Due to the Western World’s obsession with weight loss and dieting, artificial sweeteners like aspartame and sucralose have enjoyed a surge in popularity. Found in products like Splenda, Equal and NutraSweet, they’re also a common ingredient in many sweet-tasting but sugar-free foods like fizzy drinks, cereals, hot chocolate powders, juice drinks, frozen desserts, protein shakes, multivitamin supplements, instant coffees, chewing gum, soups, sauces and yoghurts.
When I was a sugar junkie in my late teens and early twenties, I used to think I was being much healthier by getting my sweet fix through drinking sugar-free 7up and Club Orange, and sweetening foods with Splenda. How wrong I was!
Aspartame is two-hundred times sweeter than sugar, so smaller amounts are used to add sweetness to foods. When it’s digested, aspartame breaks down into three different compounds. These are the amino acids phenylalanine and aspartic acid, and the third is methanol. The Food and Drug Administration in the USA has approved these chemical sweeteners safe to consume.
But a 2013 study published in the journal of Toxicology and Environmental Health, highlights how dangerous sucralose really is. The study found that cooking at high temperatures with the sweetener creates a series of toxic compounds called ‘chloropropanols.’
Sucralose was also found to alter your levels of insulin and glucose, leading to weight gain. One of the most serious issues discovered in the study is that sucralose can alter the body’s metabolic framework so much that obesity can result. It increases the levels of insulin in both healthy and obese individuals, leading to type 2 diabetes.
Furthermore, sucralose has been shown to alter the balance of good bacteria in the gut like lactobacilli and bifidobacteria, reducing their levels and allowing unfriendly bacteria to grow. More and more studies are linking these sweeteners with many health problems like cancer, diabetes and neurological issues.
Artificial Sweeteners and Weight Gain
People choose sugar-free options to save on calories if they’re trying to lose body fat, but research shows that it most likely does the opposite. Looking at the effect of artificial sweeteners on pleasure centres in the brain, researchers found that calorie-free substitutes like aspartame and sucralose don’t satisfy the brain in the way that proper sugar does. This leads to further cravings for sweet foods, overeating, weight gain and obesity. Therefore, artificial sweeteners actually do the opposite of what you want them to by worsening cravings and dependence on sugar.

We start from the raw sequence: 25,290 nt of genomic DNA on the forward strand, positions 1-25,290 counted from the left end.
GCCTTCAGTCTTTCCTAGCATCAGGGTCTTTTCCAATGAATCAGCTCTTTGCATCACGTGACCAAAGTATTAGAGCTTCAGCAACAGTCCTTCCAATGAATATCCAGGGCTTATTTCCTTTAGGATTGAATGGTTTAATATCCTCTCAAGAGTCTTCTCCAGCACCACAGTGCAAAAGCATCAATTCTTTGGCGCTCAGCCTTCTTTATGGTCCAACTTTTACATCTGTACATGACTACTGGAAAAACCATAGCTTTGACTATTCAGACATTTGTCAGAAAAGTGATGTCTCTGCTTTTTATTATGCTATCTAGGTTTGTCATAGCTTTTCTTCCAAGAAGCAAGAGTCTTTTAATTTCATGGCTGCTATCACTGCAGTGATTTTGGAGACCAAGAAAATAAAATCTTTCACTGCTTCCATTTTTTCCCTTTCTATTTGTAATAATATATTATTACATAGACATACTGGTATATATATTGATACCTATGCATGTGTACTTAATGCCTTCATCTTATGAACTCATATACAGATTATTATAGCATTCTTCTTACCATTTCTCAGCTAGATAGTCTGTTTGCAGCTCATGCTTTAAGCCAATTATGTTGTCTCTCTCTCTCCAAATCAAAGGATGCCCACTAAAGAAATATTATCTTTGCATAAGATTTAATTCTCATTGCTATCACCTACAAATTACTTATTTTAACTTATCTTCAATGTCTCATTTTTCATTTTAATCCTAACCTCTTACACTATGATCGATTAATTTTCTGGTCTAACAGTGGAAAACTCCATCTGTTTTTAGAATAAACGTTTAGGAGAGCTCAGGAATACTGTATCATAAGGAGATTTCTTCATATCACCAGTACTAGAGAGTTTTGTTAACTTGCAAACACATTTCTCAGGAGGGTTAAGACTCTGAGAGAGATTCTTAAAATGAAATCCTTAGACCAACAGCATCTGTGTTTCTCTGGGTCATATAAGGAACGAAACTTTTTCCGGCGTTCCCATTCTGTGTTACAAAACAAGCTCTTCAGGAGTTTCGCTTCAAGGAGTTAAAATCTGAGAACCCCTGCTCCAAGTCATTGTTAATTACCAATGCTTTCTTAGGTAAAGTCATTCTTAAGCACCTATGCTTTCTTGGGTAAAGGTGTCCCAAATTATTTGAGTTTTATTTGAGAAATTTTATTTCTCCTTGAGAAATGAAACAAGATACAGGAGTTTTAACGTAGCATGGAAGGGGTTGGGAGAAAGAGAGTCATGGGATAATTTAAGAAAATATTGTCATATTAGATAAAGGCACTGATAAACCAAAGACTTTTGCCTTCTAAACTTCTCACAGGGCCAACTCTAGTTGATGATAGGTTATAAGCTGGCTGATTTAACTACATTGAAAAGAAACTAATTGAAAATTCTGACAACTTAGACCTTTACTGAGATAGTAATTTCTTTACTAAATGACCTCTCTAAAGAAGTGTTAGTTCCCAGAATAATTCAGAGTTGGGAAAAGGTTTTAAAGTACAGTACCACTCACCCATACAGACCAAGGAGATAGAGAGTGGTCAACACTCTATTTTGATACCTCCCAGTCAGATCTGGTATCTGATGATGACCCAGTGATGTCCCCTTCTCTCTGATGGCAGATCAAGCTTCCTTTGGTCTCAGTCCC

It’s so true that we mostly crave what we’ve recently been eating, and tend to lose interest in a taste after a certain amount of time. Repeatedly tasting sweet flavours will train your taste preferences, and there’s a strong link between a person’s regular intake of a taste and their preferred intensity for it.
In a 2010 study aimed at reducing dietary salt and fat, researchers found that without replacing the tastes, research subjects reported less of a preference for the taste of salt and fat after a few weeks. Therefore, adding less sweet flavours to your diet overall means you’ll begin to crave less and this should help weight loss efforts. So fizzy drinks in general are best avoid entirely as they don’t benefit your health in any way. Both the full-sugar and sugar-free varieties will cause health issues, and continue the cycle of addiction.
Read about why I don’t recommend agave nectar here.
If you find that water is just too plain on its own, try adding a wedge of lemon or lime, a sprig of mint, or even a small handful of fresh berries, chopped pineapple or orange to add a little zest!
I’m often asked my opinion on the best sweeteners to use as there’s so much confusing information out there. Humans are naturally drawn to sweet tastes, and it’s absolutely fine to enjoy sweet treats in moderation. You’ll find plenty of tasty plant-based desserts on this website, without the chemicals, sugar, wheat and dairy.
My favourite sweetener to use is Stevia, which I buy as a liquid and a powder. It’s sold in most health food shops and some supermarkets, but avoid the version of Stevia mixed into the chemical sweetener, Splenda. I often use Xylitol too, a natural sugar alcohol.
Fresh fruit makes great, wholesome sugar substitutes for desserts too. Try blending together summer berries with vanilla seeds for a healthy coulis!
Other safe sweeteners include raw honey, which isn’t vegan but can be used in moderation. Make sure it’s local, raw, organic honey for the most benefits.
High-quality, organic maple syrup is another sweetener I like to sometimes use, as it has such a rich flavour. Again, only a small amount is ever needed, and although it’s not raw as it has to be heat treated, it’s still less processed than agave.
Blackstrap molasses is rich in iron, calcium, copper, magnesium and works well in baking. Coconut sugar and coconut nectar are also good choices, and cinnamon makes an excellent sweetener for a whole range of dishes. I’m obsessed with it! It also contains chromium for controlling blood sugar levels, and a range of vitamins and minerals.
I use pure vanilla extract and vanilla seeds a lot in making raw and baked treats, too.